Remembering the Charleston 9: Still Riding

June 18, 2020
David Griffin says firefighters who still ride the apparatus in Charleston do so in honor of the Charleston 9.

Editor's note: Sunday, June 18, 2017 marks the 10th anniversary of the Charleston Super Sofa store fire that claimed nine Charleston firefighters.

As we approach the 10-year anniversary of the June 18, 2007, incident in Charleston, SC, where 9 great men, sons, fathers, firefighters, mentors, brothers, and friends perished, it’s important to reflect on the men and women of the department who stayed the course to ensure monumental progress.

While it has been a difficult time personally and professionally for the remaining members from that tragic day and for the new members who have joined our department since, progress has never slowed. We have pressed on tirelessly to become one of the most innovative fire departments in the country.

At times this has been exhausting, frustrating, heart-wrenching, and hundreds of other descriptive words I could use for a trying time. I will say this though, the members of the Charleston Fire Department (CFD) have never wavered in their efforts to make progress. The pride is on the walls in the stations, the look in the firefighters’ eyes when we train, the brotherhood that is exemplified when we do charity work, the pictures on the walls, the smells of the dinners, and most importantly, the streamlined and safer operations we have. However, we also know we must continue to learn and train to ensure we are focusing on the modern environment and that complacency doesn’t set in.

The respect of the members that are still riding the rigs after the fire is evident when you walk in the stations, whether they’re riding on an engine, an aerial, or in a chief’s vehicle.

Recently, while I was on shift on Engine 108, I visited the old central station that houses Engine 102 and Engine 103, which was the station I was assigned to my first six years on the job. When I walked in the stall to say hi to the fellas, I saw a chalk accountability board with the crews’ names on it. Nothing special, right? We see that in firehouses all across the country.

Well, this accountability board was very special. Next to the firefighters’ names was some type of small message honoring a fallen firefighter from around the country. The specific item that brought a tear to my eye and warmth in my heart were three little words written next to the captain’s name, “C9 STILL RIDING.” This means that he was in the department before the fire and is still riding the rig today to honor the 9.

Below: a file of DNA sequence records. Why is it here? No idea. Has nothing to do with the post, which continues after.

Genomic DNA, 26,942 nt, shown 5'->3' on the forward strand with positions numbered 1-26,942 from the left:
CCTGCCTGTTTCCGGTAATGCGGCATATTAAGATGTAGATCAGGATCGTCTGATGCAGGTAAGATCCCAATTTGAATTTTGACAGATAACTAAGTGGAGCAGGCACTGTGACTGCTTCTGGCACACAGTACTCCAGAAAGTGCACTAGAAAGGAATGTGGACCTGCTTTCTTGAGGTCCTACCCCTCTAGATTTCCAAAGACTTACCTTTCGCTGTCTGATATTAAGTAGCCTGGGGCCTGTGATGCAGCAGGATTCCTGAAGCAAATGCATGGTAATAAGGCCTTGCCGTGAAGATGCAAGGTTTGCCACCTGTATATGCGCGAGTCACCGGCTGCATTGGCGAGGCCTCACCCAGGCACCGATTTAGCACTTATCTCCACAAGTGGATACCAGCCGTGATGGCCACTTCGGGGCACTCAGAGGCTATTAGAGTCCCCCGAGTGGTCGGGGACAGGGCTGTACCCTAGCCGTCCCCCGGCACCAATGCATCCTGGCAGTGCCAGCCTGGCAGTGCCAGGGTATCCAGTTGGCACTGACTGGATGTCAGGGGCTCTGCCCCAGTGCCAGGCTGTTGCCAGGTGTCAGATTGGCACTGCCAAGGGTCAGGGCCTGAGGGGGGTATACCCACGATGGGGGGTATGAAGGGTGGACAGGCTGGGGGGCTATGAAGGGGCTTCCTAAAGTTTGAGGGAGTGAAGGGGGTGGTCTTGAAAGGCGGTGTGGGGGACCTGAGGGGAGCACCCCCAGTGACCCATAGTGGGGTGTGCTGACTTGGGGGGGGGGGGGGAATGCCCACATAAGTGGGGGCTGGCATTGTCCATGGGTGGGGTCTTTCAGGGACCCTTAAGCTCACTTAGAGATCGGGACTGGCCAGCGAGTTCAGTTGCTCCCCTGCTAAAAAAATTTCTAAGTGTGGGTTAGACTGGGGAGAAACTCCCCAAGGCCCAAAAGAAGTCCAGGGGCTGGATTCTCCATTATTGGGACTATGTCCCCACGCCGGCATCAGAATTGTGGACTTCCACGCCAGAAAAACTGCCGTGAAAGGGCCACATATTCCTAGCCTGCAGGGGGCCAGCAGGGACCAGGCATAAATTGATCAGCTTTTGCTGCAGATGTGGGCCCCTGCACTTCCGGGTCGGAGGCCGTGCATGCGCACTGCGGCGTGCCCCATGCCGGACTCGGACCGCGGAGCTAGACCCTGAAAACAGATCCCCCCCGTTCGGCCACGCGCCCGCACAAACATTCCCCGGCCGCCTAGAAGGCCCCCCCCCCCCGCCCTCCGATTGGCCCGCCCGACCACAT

Why is this important? In a department of over 300 personnel, there are only around 80 members who remain from June 18, 2007. From the initial alarm dispatched, there are just 3 of us. What a powerful message for the younger firefighters to see when they come to the station. On that visit to the old central station, we had a brand new firefighter. Literally, his first day on the rig. That’s powerful for him to see those words and to realize the history of the people he works with. 

Next to the other firefighter’s names on the accountability board were fallen firefighters’ names from around the country. They had chosen one to honor by riding the rig. This is a perfect example of the fortitude of the members before the fire and the ones who were hired after. All of these firefighters get on the rig each shift to honor not only the 9, but fallen firefighters everywhere. This is something that cannot be explained, only felt when you experience what we have.

Furthermore, we have hired over 400 firefighters, had two fire chiefs, and three interim fire chiefs since June 18, 2007. That’s an enormous cultural change. But you know what we do? We make progress and "still ride" because that’s the only way we know how to move forward. I am extremely proud of the brothers and sisters I work with in the Charleston Fire Department. We have all stayed the course no matter the difficulties presented. They are an incredible group of men and women.

For the ones “STILL RIDING”, God bless you and thank you for your perseverance and professionalism. To the new members who have joined since the fire, we are “STILL RIDING” because of the knowledge, experience, and passion you have brought to us over the last 10 years. Thank you as well for your diligence to make progress. In essence, everyone in the department is “STILL RIDING” because we’re here. We live it every day. 

Many people will wake up Monday June 19, 2017, and it will be over for them. They will go back to their normal lives. For the families of the 9 and for us in the CFD, when we wake up on Monday, June 19, 2017, it will be right there. Just like it has been for 10 years. Just like it will be forever. However, whether it’s a firefighter, driver, captain, training officer, or chief officer in the CFD, we will continue to honor the 9 because we are all “STILL RIDING”. That will never change. Period.

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